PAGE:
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The Internet Apache

Apache Web Server Share Falls Below 50 Percent For First Time Since 2009 303

Posted by Unknown Lamer
from the netcraft-confirms-netcraft-meme-is-dying dept.
darthcamaro writes "Apache has always dominated the web server landscape. But in August, its share has slipped below 50 percent for the first time in years. The winner isn't nginx either — it's Microsoft IIS that has picked up share. But don't worry, this isn't likely a repeat of the Netscape/IE battle of the late 90's, Apache is here to stay (right?)" The dip is mostly the result of GoDaddy switching to IIS from Apache. Which is to say GoDaddy hosts a whole lot of sites.
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Apache Web Server Share Falls Below 50 Percent For First Time Since 2009

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  • Hmm (Score:4, Interesting)

    by Tailhook (98486) on Monday August 12, 2013 @06:53PM (#44547617)

    The statistical effect of millions of empty, neglected GoDaddy hosted sites will not ultimately mean a great deal. It does raise a question for me, however; what benefit does GoDaddy hope to realize with IIS? My last contact with IIS was about 9 years ago. At that time it was fragile, insecure and plagued with mysterious "metabase" corruption problems. The thought of using such a thing for large scale hosting seems absurd and I've ignored it ever since.

    Has it since improved enough to entice really large operations?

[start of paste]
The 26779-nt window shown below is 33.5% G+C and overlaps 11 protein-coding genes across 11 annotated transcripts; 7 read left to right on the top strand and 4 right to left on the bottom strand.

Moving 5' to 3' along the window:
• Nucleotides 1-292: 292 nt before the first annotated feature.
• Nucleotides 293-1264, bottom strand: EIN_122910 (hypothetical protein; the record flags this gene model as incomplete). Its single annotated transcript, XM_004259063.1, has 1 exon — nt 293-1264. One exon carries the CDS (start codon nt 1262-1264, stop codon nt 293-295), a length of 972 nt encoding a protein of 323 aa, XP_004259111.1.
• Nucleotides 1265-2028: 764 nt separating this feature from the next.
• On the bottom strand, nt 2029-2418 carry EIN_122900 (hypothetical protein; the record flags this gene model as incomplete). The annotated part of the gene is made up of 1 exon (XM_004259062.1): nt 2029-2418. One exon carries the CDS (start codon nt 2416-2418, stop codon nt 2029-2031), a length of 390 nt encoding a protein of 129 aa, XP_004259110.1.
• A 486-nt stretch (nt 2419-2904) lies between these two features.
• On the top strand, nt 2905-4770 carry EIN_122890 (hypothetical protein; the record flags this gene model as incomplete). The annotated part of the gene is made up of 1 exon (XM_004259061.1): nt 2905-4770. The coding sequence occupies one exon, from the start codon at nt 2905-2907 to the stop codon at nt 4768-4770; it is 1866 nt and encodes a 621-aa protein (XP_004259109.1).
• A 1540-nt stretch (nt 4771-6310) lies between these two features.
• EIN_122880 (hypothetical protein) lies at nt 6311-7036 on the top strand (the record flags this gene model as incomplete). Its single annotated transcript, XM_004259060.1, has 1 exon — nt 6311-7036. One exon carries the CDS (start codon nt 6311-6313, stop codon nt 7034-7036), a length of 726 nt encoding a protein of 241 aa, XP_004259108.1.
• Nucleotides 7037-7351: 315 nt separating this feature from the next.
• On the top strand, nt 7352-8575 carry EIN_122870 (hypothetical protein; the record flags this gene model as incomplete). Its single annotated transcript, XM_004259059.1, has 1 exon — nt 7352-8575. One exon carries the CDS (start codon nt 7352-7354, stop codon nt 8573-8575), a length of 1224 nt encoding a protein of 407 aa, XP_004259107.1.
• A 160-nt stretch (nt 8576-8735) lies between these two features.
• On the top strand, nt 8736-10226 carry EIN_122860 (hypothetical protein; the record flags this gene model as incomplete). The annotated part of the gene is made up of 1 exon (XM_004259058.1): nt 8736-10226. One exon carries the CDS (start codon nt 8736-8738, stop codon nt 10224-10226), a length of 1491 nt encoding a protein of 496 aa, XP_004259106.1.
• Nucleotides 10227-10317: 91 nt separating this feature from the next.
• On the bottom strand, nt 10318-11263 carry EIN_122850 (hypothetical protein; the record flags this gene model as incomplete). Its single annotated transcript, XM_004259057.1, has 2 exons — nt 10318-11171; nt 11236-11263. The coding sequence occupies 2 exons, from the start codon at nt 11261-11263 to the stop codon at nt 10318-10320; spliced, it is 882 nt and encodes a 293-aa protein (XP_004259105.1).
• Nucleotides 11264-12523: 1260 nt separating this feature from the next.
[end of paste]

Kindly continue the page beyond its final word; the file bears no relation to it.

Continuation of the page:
• Re:GoDaddy IIS (Score:2, Interesting)

    by LoRdTAW (99712) on Monday August 12, 2013 @07:16PM (#44547811)

    Simple: asp.net. Plenty of half assed coders out there can, with little effort, build a website using Visual Basic or C#.

  • Re:Hmm (Score:5, Interesting)

    by DuckDodgers (541817) <keeper_of_the_wolf.yahoo@com> on Monday August 12, 2013 @07:57PM (#44548125)
    Linux isn't harder to administer because of any inherent problems, it's harder for the average person to administer because we probably had Windows in the home computer and at the office, and at the school. Making the jump from Windows 95 to Windows NT or from Windows Vista to Server 2008 is a lot easier than jumping from Windows to Linux.

    If you're a serious power-user administrator, Linux and Unixes in general has been easier to administer than Windows Server for a very long time. You have more interoperable shell tools at your disposal. The Server GUI is better for an admin novice, but terminal tools are quicker for a power user than toggling through programs and hunting through menus. Microsoft is catching up with PowerShell, but even if the technology is extremely flexible and mature (and it may well be), they took the odd step of inventing a new syntax different enough to be confusing to people comfortable with bash or cmd.exe - me among them. Now I'm asking myself whether making the investment in Powershell is worthwhile. It probably is, but I don't look forward to it.
  • by raymorris (2726007) on Monday August 12, 2013 @08:44PM (#44548463)
    A while back Microsoft was paying hosts and registrars with large numbers of domains parked, or $30 / year type, to switch over.
    I don't know if that program is still active.
  • by the_B0fh (208483) on Monday August 12, 2013 @08:46PM (#44548471) Homepage

    why is it that everytime I read about a dip in apache stats, it's because of godaddy switching over? Bloody hell, they've been switching over for years, just how many effing sites do they have?

  • Re:Hmm (Score:4, Interesting)

    by smash (1351) on Monday August 12, 2013 @09:00PM (#44548549) Homepage Journal
    +1. Powershell is quirky. It is prettty excruciatingly slow. There are bugs. But it really is pretty neat, and nothing similar exists in the Unix world as yet. If you need to admin Windows boxes, you'd definitely be well advised to learn powershell.
  • Re:Hmm (Score:5, Interesting)

    by DaveAtFraud (460127) on Monday August 12, 2013 @09:26PM (#44548695) Homepage Journal

    You basically just admitted that Linux boxes are harder to administer than Windows servers. This makes Linux servers much less appealing for companies when you can find Windows server admins for a dime a dozen, but Linux admins are harder to find and generally cost a lot more.